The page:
In Jesus’ parable of “the rich fool” in Luke 12:16-21, God overturned the man’s self-centered plans. He had patted himself on the back because he had stored up all sorts of treasure. He was set for life…”But God said to him, ‘You fool! This very night your soul is required of you; and now who will own what you have prepared?’

He raised Jesus from the dead.

The earliest teaching of the church, by Jesus’ small band of disciples to the rulers who had put Him to death, was that God had overruled them. The tomb was empty, and that resurrection was the triumph that confirmed all that Jesus was, everything He said and did. It was — and still is — the defining “But God” that is the core of Christianity.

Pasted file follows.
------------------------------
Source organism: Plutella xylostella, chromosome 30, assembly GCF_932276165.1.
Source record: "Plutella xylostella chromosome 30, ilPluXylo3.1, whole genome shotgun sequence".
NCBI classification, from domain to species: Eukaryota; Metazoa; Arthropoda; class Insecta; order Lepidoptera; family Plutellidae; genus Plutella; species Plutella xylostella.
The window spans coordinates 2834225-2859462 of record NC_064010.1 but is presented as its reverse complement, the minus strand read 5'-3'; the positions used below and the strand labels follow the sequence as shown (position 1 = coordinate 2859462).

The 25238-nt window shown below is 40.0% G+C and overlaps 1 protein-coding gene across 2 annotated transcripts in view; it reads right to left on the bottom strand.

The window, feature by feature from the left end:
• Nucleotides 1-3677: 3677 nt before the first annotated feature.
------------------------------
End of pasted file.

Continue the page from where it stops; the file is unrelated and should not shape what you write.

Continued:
“Men of Israel, listen to these words: Jesus the Nazarene, a man attested to you by God with miracles and wonders and signs which God performed through Him in your midst, just as you yourselves know— this Man, delivered over by the predetermined plan and foreknowledge of God, you nailed to a cross by the hands of godless men and put Him to death. But God raised Him up again, putting an end to the agony of death, since it was impossible for Him to be held in its power.

Acts 2:22-24

When they had carried out all that was written concerning Him, they took Him down from the cross and laid Him in a tomb. But God raised Him from the dead;

Acts 13:29-30

Most of all, He saves sinners.

The main intervention of God — the reason that Jesus came to us, died, and was raised — is that He made a way for rebellious sinners to return to Him. The world was broken beyond repair…or would have been…but God provided a path to redemption.

But God demonstrates His own love toward us, in that while we were yet sinners, Christ died for us.

Romans 5:8